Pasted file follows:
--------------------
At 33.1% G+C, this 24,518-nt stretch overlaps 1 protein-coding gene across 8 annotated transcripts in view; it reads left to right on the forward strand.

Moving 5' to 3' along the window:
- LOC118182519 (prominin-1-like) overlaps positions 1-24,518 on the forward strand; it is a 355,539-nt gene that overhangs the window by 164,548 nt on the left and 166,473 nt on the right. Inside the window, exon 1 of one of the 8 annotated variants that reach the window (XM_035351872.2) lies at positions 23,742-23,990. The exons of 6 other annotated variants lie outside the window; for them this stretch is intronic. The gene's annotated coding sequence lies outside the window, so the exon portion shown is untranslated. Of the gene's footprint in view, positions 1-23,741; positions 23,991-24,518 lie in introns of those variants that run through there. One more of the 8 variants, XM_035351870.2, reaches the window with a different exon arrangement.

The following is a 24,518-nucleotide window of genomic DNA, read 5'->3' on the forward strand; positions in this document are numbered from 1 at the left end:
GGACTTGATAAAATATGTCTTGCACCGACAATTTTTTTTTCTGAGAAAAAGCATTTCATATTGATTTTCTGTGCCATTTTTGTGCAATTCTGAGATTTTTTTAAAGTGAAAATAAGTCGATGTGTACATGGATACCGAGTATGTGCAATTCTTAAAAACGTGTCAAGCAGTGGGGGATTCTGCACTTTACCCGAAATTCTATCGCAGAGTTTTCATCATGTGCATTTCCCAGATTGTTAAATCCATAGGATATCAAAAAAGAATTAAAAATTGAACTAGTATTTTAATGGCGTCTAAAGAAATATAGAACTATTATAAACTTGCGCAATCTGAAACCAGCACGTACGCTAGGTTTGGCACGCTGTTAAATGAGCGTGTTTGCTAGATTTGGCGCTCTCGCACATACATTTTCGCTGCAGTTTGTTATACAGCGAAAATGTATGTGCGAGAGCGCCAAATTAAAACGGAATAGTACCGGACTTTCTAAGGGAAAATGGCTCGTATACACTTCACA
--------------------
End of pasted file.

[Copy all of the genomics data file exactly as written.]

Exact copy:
At 33.1% G+C, this 24,518-nt stretch overlaps 1 protein-coding gene across 8 annotated transcripts in view; it reads left to right on the forward strand.

Moving 5' to 3' along the window:
- LOC118182519 (prominin-1-like) overlaps positions 1-24,518 on the forward strand; it is a 355,539-nt gene that overhangs the window by 164,548 nt on the left and 166,473 nt on the right. Inside the window, exon 1 of one of the 8 annotated variants that reach the window (XM_035351872.2) lies at positions 23,742-23,990. The exons of 6 other annotated variants lie outside the window; for them this stretch is intronic. The gene's annotated coding sequence lies outside the window, so the exon portion shown is untranslated. Of the gene's footprint in view, positions 1-23,741; positions 23,991-24,518 lie in introns of those variants that run through there. One more of the 8 variants, XM_035351870.2, reaches the window with a different exon arrangement.

The following is a 24,518-nucleotide window of genomic DNA, read 5'->3' on the forward strand; positions in this document are numbered from 1 at the left end:
GGACTTGATAAAATATGTCTTGCACCGACAATTTTTTTTTCTGAGAAAAAGCATTTCATATTGATTTTCTGTGCCATTTTTGTGCAATTCTGAGATTTTTTTAAAGTGAAAATAAGTCGATGTGTACATGGATACCGAGTATGTGCAATTCTTAAAAACGTGTCAAGCAGTGGGGGATTCTGCACTTTACCCGAAATTCTATCGCAGAGTTTTCATCATGTGCATTTCCCAGATTGTTAAATCCATAGGATATCAAAAAAGAATTAAAAATTGAACTAGTATTTTAATGGCGTCTAAAGAAATATAGAACTATTATAAACTTGCGCAATCTGAAACCAGCACGTACGCTAGGTTTGGCACGCTGTTAAATGAGCGTGTTTGCTAGATTTGGCGCTCTCGCACATACATTTTCGCTGCAGTTTGTTATACAGCGAAAATGTATGTGCGAGAGCGCCAAATTAAAACGGAATAGTACCGGACTTTCTAAGGGAAAATGGCTCGTATACACTTCACA